The original two games didn’t have that problem because of the disconnect between player and game world. That Fallout 3 was so immersive was precisely what I didn’t like about it; I was pulled in and, in turn, wanted out.

  • Sam, you will not know the meaning of the word “bleak” until you’ve played Pathologic. Fallout 3 is an all expenses paid week in the Seychelles by comparison.

  • Great article! I honestly didn’t find Fallout 3 particularly bleak—but it was barren. On my second playthrough I installed the mod which adds green grass and trees, which—although it compromised one mission a little—made the world feel more hospitable.

  • I ‘ve started Fallout 3 3 times 1st traded in when heard of GOTY edition 2nd YLOD no back up 3rd time all I need are 3 trophies to get the Platinum including dlc trophies at about 90 hours Psn Id angrystslayer

  • You hit the nail on the head when you said…

    “it’s probably my fault. I understand; I just don’t enjoy it. Perhaps I just prefer my games to be shinier, lighter, fluffier excursions: ones that lie glittering in my pile of games, winking at me, alluring and infinitely more inviting than the iron grimness of Fallout 3.”

    Go play Super Mario Brothers….

  • I can appreciate the problem regarding the barren landscape. Thing is, I LIKE post-apocalyptic settings. What jarred with me was that the landscape didn’t even vaguely match the lore and it repeatedly threw me. Unlike the first game, FO3 is set a couple of centuries after the war – that’s a HUGE amount of time for rebuilding, and a huge amout of time for the old world to decay. FO2 had that to a lesser extent, being several generations after the bombs, but the gameworld was consistent with that – towns were reforming, technology was being scavenged and re-implemented. The Enclave made sense as enemies in that setting – for the first half of the game you are stuck between various factions with different visions of how to rebuild the world – largely a POSITIVE thing, as the world is recovering (though with some uncertainty as to the form it will take – e.g. a totalitarian state that is also free from racism and provides good living, a racist no-mutant good-tech ‘democracy’ (great…unless you’re the mutants and ghouls they’re going to wipe out), a free but crime-ridden town, etc. Then halfway through the Enclave appear…it’s the remnants of the old world, the old politicians, who haven’t learnt a thing. It made sense being set so long after the bombs because the threat was about the old warmongers rising up to smother the infant society at its birth.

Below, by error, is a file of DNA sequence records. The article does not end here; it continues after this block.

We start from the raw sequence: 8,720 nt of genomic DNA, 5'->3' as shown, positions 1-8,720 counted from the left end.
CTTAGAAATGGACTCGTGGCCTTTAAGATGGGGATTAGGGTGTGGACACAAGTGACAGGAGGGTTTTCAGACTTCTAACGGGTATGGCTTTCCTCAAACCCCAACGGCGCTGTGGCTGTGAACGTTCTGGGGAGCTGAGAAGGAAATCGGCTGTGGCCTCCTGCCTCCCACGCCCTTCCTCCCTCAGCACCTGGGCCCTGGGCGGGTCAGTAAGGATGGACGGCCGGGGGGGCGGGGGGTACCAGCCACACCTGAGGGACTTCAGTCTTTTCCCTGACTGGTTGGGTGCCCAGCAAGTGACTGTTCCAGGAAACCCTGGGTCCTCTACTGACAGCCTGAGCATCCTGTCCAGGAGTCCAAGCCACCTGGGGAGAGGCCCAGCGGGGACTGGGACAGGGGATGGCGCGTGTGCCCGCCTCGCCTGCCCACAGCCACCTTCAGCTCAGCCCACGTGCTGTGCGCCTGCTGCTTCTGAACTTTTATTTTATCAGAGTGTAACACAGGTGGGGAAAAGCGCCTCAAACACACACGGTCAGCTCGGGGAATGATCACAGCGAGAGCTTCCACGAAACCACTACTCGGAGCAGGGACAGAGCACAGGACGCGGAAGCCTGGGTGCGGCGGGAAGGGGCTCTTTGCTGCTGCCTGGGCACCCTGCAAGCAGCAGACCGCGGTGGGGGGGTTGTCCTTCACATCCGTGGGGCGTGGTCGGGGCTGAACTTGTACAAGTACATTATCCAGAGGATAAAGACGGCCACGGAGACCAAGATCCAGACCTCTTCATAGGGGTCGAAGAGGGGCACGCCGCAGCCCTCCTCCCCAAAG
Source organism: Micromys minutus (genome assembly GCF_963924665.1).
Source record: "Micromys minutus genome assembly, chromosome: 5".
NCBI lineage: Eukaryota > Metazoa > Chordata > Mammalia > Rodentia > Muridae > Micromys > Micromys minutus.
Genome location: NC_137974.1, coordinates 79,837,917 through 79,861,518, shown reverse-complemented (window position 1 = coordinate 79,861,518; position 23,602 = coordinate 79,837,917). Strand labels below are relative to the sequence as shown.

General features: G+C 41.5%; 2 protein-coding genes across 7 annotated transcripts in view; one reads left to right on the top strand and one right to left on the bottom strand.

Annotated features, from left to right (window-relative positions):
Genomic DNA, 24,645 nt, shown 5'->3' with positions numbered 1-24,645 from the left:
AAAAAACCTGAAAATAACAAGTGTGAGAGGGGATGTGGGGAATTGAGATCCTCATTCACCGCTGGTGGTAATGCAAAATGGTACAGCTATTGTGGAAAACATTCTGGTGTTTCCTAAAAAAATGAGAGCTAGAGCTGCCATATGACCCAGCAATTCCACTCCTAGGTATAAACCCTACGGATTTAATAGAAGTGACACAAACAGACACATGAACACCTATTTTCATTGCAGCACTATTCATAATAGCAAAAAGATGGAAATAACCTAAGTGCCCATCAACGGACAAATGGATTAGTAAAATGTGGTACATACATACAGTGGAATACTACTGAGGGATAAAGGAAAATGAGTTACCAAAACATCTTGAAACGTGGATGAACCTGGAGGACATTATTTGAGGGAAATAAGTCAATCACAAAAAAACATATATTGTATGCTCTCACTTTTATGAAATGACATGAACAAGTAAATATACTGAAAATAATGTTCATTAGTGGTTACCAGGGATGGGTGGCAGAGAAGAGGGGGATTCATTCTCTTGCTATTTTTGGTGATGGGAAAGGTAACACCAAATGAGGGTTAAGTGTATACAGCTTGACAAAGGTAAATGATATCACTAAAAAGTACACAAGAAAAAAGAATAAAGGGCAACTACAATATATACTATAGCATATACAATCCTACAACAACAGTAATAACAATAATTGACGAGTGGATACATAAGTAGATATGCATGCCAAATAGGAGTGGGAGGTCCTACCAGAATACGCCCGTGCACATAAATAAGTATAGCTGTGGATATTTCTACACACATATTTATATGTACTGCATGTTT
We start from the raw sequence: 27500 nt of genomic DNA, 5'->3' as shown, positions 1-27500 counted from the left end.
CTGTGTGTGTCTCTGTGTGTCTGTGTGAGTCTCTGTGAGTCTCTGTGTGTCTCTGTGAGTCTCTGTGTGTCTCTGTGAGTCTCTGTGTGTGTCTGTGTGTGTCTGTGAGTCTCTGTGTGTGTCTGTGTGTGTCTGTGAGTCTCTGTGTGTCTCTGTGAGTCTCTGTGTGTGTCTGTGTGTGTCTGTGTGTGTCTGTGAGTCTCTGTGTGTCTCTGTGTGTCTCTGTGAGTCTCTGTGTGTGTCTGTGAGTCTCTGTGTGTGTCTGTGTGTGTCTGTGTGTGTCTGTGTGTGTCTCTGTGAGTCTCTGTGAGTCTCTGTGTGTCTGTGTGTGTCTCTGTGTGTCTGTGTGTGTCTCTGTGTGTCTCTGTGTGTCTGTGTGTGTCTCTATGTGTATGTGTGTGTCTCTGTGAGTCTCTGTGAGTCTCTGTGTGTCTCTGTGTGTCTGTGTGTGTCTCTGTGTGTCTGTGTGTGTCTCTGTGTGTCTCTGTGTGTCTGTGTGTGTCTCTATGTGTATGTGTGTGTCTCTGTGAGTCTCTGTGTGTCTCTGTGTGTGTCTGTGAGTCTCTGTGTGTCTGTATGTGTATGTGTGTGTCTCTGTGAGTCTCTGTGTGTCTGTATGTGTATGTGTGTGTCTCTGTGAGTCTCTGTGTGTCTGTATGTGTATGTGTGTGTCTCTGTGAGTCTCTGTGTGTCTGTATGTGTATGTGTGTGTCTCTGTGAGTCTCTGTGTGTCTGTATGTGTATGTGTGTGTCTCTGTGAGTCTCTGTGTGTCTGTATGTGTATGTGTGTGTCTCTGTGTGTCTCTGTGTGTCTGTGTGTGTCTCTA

FO3, however, played out thematically like FO1 – a completely devastated world with no true states or solid governments. That just didn’t make sense so long after the war – it made me wonder how NCR or Vault City hadn’t come through and claimed territory there yet. It didn’t make sense that pre-war computers were still working after 200 years, with no explanation of where the electricity is coming from (unlike FO1 which was set just after the war, and FO2 where the source of electricity is a major issue in the cold war between the various city-states). FO3 looked and felt like it was contemporaneous with FO1, not 200 years later, and I think I’d have enjoyed it much more if it had been set as a contemporaneous side-story (i.e. ‘what’s happening on the other coast during FO1?’). The mutants would have made more sense too – in FO1/2 they are sterile but long-lived, and by FO2 are very clearly intelligent and have made peace with the non-mutants (one town even has a super-mutant mayor).

  • I agree totally with this article and feel I too experienced the same.